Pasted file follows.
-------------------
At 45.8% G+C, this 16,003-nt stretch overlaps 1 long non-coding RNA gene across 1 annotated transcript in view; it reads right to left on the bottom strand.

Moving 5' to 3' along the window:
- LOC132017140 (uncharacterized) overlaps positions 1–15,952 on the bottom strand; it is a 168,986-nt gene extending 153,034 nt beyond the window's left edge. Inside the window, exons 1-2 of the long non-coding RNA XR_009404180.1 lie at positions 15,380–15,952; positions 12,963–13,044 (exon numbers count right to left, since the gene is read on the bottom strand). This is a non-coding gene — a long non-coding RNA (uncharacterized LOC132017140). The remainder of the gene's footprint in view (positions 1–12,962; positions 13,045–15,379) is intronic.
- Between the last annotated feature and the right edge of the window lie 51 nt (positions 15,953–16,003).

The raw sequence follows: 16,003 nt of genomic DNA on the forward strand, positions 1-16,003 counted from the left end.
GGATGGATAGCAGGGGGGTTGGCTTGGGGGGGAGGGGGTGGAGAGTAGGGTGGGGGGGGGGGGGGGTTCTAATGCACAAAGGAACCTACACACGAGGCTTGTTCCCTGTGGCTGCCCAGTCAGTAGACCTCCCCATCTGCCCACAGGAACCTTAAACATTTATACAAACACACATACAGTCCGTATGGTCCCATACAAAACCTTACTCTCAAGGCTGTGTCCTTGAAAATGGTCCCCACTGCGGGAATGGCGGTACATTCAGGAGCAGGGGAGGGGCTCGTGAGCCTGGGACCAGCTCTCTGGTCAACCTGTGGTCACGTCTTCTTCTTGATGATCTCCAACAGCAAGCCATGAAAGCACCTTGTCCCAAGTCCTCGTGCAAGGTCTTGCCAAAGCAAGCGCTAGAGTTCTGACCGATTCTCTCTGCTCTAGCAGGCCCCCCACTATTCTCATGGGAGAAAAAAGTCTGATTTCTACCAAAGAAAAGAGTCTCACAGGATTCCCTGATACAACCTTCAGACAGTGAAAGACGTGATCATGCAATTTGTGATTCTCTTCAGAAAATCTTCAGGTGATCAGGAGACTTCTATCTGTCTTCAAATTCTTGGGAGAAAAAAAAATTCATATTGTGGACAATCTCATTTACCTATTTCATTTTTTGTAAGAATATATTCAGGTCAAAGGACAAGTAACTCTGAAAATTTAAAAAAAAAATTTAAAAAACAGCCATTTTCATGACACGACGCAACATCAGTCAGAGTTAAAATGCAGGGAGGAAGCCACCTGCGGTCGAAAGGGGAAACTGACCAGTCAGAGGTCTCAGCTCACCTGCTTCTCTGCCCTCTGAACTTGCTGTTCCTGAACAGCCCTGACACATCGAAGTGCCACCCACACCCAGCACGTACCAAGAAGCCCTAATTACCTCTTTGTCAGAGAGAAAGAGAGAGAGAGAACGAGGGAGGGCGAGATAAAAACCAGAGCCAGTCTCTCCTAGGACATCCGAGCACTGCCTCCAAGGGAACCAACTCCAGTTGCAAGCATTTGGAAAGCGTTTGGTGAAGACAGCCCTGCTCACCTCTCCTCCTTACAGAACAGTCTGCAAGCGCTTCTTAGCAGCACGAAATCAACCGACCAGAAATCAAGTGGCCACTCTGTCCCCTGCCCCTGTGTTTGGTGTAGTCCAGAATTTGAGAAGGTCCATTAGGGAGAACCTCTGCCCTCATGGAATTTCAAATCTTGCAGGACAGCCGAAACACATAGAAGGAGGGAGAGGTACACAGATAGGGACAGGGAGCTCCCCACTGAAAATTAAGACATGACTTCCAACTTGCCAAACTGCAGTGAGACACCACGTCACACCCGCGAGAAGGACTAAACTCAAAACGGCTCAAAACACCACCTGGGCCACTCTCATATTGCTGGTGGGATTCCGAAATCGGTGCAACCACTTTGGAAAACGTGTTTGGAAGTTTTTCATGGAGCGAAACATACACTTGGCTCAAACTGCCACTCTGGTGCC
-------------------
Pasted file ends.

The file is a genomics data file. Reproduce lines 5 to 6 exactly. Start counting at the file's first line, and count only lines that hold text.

The raw sequence follows: 16,003 nt of genomic DNA on the forward strand, positions 1-16,003 counted from the left end.
GGATGGATAGCAGGGGGGTTGGCTTGGGGGGGAGGGGGTGGAGAGTAGGGTGGGGGGGGGGGGGGGTTCTAATGCACAAAGGAACCTACACACGAGGCTTGTTCCCTGTGGCTGCCCAGTCAGTAGACCTCCCCATCTGCCCACAGGAACCTTAAACATTTATACAAACACACATACAGTCCGTATGGTCCCATACAAAACCTTACTCTCAAGGCTGTGTCCTTGAAAATGGTCCCCACTGCGGGAATGGCGGTACATTCAGGAGCAGGGGAGGGGCTCGTGAGCCTGGGACCAGCTCTCTGGTCAACCTGTGGTCACGTCTTCTTCTTGATGATCTCCAACAGCAAGCCATGAAAGCACCTTGTCCCAAGTCCTCGTGCAAGGTCTTGCCAAAGCAAGCGCTAGAGTTCTGACCGATTCTCTCTGCTCTAGCAGGCCCCCCACTATTCTCATGGGAGAAAAAAGTCTGATTTCTACCAAAGAAAAGAGTCTCACAGGATTCCCTGATACAACCTTCAGACAGTGAAAGACGTGATCATGCAATTTGTGATTCTCTTCAGAAAATCTTCAGGTGATCAGGAGACTTCTATCTGTCTTCAAATTCTTGGGAGAAAAAAAAATTCATATTGTGGACAATCTCATTTACCTATTTCATTTTTTGTAAGAATATATTCAGGTCAAAGGACAAGTAACTCTGAAAATTTAAAAAAAAAATTTAAAAAACAGCCATTTTCATGACACGACGCAACATCAGTCAGAGTTAAAATGCAGGGAGGAAGCCACCTGCGGTCGAAAGGGGAAACTGACCAGTCAGAGGTCTCAGCTCACCTGCTTCTCTGCCCTCTGAACTTGCTGTTCCTGAACAGCCCTGACACATCGAAGTGCCACCCACACCCAGCACGTACCAAGAAGCCCTAATTACCTCTTTGTCAGAGAGAAAGAGAGAGAGAGAACGAGGGAGGGCGAGATAAAAACCAGAGCCAGTCTCTCCTAGGACATCCGAGCACTGCCTCCAAGGGAACCAACTCCAGTTGCAAGCATTTGGAAAGCGTTTGGTGAAGACAGCCCTGCTCACCTCTCCTCCTTACAGAACAGTCTGCAAGCGCTTCTTAGCAGCACGAAATCAACCGACCAGAAATCAAGTGGCCACTCTGTCCCCTGCCCCTGTGTTTGGTGTAGTCCAGAATTTGAGAAGGTCCATTAGGGAGAACCTCTGCCCTCATGGAATTTCAAATCTTGCAGGACAGCCGAAACACATAGAAGGAGGGAGAGGTACACAGATAGGGACAGGGAGCTCCCCACTGAAAATTAAGACATGACTTCCAACTTGCCAAACTGCAGTGAGACACCACGTCACACCCGCGAGAAGGACTAAACTCAAAACGGCTCAAAACACCACCTGGGCCACTCTCATATTGCTGGTGGGATTCCGAAATCGGTGCAACCACTTTGGAAAACGTGTTTGGAAGTTTTTCATGGAGCGAAACATACACTTGGCTCAAACTGCCACTCTGGTGCC